Ingersoll Rand Mid-sized Offering
Another major provider of microturbines in the 200%%MDASSML%%250 size class is Ingersoll Rand. This global firm offers its Model MT250, a 250 kW machine that is well adapted to industrial applications. Andy Freeman from this company provided information on this product at a Technology Marketing Assessment Forum (TMAF) sponsored by the Energy Solutions Center in Pasadena in spring, 2009. In his presentation he noted, “This technology makes sense for companies that have a 24/7 electrical load greater than 250 kW, and a 24/7 need for hot water.”
Freeman pointed out that these units are especially attractive in areas where there are high electric rates. He adds, “In some cases there are also incentives available from the utility for an industrial microturbine installation.” Freeman points out that the maximum use of the byproduct heat is essential for a good microturbine application.
Compact Design Saves Space
The MT250 includes a patented recuperator and an integrated heat recovery system to minimize the amount of floor space needed for the installation. The package is CARB-2007 certified for use in California and features NOx emissions of less than 9 ppm. The unit requires only one planned annual shutdown and the overhaul interval is 40,000 hours, or nearly five years of operation.
Chocolate Plant Chooses Microturbines
An example of a successful industrial installation of microturbines with heat recovery is an installation at Astor Chocolate in Lakewood, New Jersey. In 2006, Astor was looking for an energy solution that would offer high power supply reliability as well as effective heating and cooling. The installation features five Capstone C60 microturbines with integrated heat recovery. The hot water supplements the plant's hot water and space heating requirements, and also feeds a 100-ton absorption chiller for building cooling, including cooling for the finished chocolate products in the warehouse.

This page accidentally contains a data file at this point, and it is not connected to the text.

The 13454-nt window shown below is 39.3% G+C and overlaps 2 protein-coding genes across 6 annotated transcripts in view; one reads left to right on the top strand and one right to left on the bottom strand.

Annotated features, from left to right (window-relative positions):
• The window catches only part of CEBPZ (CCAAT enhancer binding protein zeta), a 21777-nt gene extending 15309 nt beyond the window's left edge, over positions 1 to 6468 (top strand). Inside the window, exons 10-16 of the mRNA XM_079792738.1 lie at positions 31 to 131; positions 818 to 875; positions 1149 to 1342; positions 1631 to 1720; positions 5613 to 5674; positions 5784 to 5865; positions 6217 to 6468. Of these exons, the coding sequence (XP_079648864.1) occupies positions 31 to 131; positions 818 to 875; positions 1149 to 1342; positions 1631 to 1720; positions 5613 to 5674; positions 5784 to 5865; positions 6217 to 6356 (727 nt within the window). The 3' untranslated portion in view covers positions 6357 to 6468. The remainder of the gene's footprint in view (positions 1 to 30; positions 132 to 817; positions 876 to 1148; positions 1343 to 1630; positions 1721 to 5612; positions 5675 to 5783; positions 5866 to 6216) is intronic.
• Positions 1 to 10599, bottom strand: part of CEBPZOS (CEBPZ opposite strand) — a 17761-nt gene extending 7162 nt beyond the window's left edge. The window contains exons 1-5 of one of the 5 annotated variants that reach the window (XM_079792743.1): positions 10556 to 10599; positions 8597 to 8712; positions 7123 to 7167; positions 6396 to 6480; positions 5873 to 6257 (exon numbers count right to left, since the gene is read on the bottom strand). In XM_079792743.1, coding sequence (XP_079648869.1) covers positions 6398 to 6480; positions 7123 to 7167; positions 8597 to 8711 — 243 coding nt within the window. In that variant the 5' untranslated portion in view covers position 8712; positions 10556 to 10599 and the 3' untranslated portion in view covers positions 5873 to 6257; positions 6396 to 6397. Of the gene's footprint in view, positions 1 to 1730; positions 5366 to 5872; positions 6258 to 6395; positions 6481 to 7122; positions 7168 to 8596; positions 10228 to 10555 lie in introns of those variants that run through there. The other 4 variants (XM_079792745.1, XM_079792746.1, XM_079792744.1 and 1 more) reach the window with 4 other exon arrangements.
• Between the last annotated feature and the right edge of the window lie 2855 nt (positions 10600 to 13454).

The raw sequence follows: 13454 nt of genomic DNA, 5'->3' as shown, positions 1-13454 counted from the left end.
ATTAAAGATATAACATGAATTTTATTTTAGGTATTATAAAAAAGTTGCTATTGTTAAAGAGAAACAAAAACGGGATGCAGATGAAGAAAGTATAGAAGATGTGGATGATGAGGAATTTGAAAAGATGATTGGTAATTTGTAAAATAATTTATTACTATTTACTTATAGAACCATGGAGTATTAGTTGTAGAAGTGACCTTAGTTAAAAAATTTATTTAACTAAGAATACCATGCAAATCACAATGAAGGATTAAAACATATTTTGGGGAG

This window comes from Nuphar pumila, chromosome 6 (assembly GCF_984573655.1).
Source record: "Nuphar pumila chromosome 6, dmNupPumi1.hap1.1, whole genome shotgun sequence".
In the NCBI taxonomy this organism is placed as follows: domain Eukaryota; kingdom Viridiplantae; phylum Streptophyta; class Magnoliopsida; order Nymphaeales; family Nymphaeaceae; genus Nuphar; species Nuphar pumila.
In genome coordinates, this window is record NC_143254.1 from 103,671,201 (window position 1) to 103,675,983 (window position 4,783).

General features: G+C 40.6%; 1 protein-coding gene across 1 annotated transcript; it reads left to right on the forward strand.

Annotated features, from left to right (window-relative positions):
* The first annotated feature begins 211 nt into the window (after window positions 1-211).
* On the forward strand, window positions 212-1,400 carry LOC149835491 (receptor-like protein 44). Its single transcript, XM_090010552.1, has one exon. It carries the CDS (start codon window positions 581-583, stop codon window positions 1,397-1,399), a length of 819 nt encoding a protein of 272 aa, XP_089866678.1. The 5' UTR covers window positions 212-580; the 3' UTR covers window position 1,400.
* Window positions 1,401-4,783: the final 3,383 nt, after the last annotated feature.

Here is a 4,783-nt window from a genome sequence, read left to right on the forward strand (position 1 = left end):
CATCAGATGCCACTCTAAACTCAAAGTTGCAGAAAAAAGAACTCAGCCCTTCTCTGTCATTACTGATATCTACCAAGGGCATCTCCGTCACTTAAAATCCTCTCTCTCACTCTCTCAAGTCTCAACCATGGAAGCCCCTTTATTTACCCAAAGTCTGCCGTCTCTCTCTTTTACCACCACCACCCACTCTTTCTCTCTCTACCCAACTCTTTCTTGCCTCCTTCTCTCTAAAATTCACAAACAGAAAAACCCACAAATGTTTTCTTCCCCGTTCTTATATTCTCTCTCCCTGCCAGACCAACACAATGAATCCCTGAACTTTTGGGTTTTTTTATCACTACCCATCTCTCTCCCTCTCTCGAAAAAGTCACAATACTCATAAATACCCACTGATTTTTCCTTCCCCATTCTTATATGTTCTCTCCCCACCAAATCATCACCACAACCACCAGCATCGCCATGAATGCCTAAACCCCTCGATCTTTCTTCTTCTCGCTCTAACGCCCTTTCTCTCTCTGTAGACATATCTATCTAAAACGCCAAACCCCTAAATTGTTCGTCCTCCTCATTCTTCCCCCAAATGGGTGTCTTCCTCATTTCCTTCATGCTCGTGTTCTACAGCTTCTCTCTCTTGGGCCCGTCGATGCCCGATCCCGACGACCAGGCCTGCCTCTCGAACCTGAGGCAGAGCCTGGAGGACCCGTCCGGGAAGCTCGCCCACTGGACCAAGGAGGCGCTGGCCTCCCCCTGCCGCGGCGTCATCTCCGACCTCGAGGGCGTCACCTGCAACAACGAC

According to Astor Chocolate's Plant Engineering Manager, Joe Verschleisser, “We installed these Capstone turbines to enhance our already developed cogeneration design and to go further green with the latest technology.” He explains that the turbines are operated in a load-following capability due to New Jersey's lack of net metering functionality. The company has been pleased with the results of the installation. Verschleisser says, “The Capstone microturbines have paid for themselves and proven to be dependable and reliable.”
Microturbine Cogeneration Makes Sense
If your plant needs reliable cogeneration and has use for the considerable heat output of a mid-sized microturbine, this may be a solution worth investigating. The obvious attraction is the high-efficiency use of natural gas for electric generation, heating and cooling in an installation that makes full use of the energy.
Capstone Turbine Corporation
Energy Solutions Center Information on Cogeneration
Case Study Database
Get more exposure for your case study by uploading it to the Plant Engineering case study database, where end-users can identify relevant solutions and explore what the experts are doing to effectively implement a variety of technology and productivity related projects.
These case studies provide examples of how knowledgeable solution providers have used technology, processes and people to create effective and successful implementations in real-world situations. Case studies can be completed by filling out a simple online form where you can outline the project title, abstract, and full story in 1500 words or less; upload photos, videos and a logo.
Click here to visit the Case Study Database and upload your case study.
2012 Salary Survey
In a year when manufacturing continued to lead the economic rebound, it makes sense that plant manager bonuses rebounded. Plant Engineering’s annual Salary Survey shows both wages and bonuses rose in 2012 after a retreat the year before.
Average salary across all job titles for plant floor management rose 3.5% to $95,446, and bonus compensation jumped to $15,162, a 4.2% increase from the 2010 level and double the 2011 total, which showed a sharp drop in bonus.